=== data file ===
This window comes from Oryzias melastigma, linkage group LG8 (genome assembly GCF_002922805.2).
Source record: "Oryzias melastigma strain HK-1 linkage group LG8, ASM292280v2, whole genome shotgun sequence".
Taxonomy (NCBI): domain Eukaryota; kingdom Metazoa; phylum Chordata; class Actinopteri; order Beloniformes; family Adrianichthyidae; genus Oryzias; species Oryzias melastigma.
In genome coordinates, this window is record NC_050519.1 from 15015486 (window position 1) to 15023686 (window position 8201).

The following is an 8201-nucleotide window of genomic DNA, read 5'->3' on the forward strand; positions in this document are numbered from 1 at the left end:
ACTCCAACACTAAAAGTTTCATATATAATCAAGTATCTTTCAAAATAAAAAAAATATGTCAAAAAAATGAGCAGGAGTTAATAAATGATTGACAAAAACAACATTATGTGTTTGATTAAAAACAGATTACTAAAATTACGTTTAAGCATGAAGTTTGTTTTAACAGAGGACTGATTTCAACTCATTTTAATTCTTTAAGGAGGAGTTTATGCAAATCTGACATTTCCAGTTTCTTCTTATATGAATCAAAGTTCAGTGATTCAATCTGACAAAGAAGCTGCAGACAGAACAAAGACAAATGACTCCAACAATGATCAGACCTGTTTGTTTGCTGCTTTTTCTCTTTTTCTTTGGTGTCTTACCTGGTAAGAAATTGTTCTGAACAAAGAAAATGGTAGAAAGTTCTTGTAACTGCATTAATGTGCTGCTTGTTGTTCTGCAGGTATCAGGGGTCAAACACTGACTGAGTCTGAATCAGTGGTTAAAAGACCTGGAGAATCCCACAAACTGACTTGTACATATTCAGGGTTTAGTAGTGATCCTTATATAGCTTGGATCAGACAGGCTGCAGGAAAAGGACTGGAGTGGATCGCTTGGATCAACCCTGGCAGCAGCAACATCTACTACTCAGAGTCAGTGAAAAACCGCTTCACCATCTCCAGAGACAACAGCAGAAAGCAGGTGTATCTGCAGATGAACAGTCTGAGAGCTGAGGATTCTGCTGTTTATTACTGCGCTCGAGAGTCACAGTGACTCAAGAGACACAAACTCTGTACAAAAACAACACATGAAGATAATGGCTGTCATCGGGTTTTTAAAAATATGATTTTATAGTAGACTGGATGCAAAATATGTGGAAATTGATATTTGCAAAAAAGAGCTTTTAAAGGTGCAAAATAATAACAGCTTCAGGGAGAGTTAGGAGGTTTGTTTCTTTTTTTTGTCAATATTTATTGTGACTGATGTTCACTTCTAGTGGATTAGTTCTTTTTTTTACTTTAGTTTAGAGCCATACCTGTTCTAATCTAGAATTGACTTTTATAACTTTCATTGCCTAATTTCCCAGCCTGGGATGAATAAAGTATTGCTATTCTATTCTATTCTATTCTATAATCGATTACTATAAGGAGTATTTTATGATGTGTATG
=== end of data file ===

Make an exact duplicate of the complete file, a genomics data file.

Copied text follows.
This window comes from Oryzias melastigma, linkage group LG8 (genome assembly GCF_002922805.2).
Source record: "Oryzias melastigma strain HK-1 linkage group LG8, ASM292280v2, whole genome shotgun sequence".
Taxonomy (NCBI): domain Eukaryota; kingdom Metazoa; phylum Chordata; class Actinopteri; order Beloniformes; family Adrianichthyidae; genus Oryzias; species Oryzias melastigma.
In genome coordinates, this window is record NC_050519.1 from 15015486 (window position 1) to 15023686 (window position 8201).

The following is an 8201-nucleotide window of genomic DNA, read 5'->3' on the forward strand; positions in this document are numbered from 1 at the left end:
ACTCCAACACTAAAAGTTTCATATATAATCAAGTATCTTTCAAAATAAAAAAAATATGTCAAAAAAATGAGCAGGAGTTAATAAATGATTGACAAAAACAACATTATGTGTTTGATTAAAAACAGATTACTAAAATTACGTTTAAGCATGAAGTTTGTTTTAACAGAGGACTGATTTCAACTCATTTTAATTCTTTAAGGAGGAGTTTATGCAAATCTGACATTTCCAGTTTCTTCTTATATGAATCAAAGTTCAGTGATTCAATCTGACAAAGAAGCTGCAGACAGAACAAAGACAAATGACTCCAACAATGATCAGACCTGTTTGTTTGCTGCTTTTTCTCTTTTTCTTTGGTGTCTTACCTGGTAAGAAATTGTTCTGAACAAAGAAAATGGTAGAAAGTTCTTGTAACTGCATTAATGTGCTGCTTGTTGTTCTGCAGGTATCAGGGGTCAAACACTGACTGAGTCTGAATCAGTGGTTAAAAGACCTGGAGAATCCCACAAACTGACTTGTACATATTCAGGGTTTAGTAGTGATCCTTATATAGCTTGGATCAGACAGGCTGCAGGAAAAGGACTGGAGTGGATCGCTTGGATCAACCCTGGCAGCAGCAACATCTACTACTCAGAGTCAGTGAAAAACCGCTTCACCATCTCCAGAGACAACAGCAGAAAGCAGGTGTATCTGCAGATGAACAGTCTGAGAGCTGAGGATTCTGCTGTTTATTACTGCGCTCGAGAGTCACAGTGACTCAAGAGACACAAACTCTGTACAAAAACAACACATGAAGATAATGGCTGTCATCGGGTTTTTAAAAATATGATTTTATAGTAGACTGGATGCAAAATATGTGGAAATTGATATTTGCAAAAAAGAGCTTTTAAAGGTGCAAAATAATAACAGCTTCAGGGAGAGTTAGGAGGTTTGTTTCTTTTTTTTGTCAATATTTATTGTGACTGATGTTCACTTCTAGTGGATTAGTTCTTTTTTTTACTTTAGTTTAGAGCCATACCTGTTCTAATCTAGAATTGACTTTTATAACTTTCATTGCCTAATTTCCCAGCCTGGGATGAATAAAGTATTGCTATTCTATTCTATTCTATTCTATAATCGATTACTATAAGGAGTATTTTATGATGTGTATG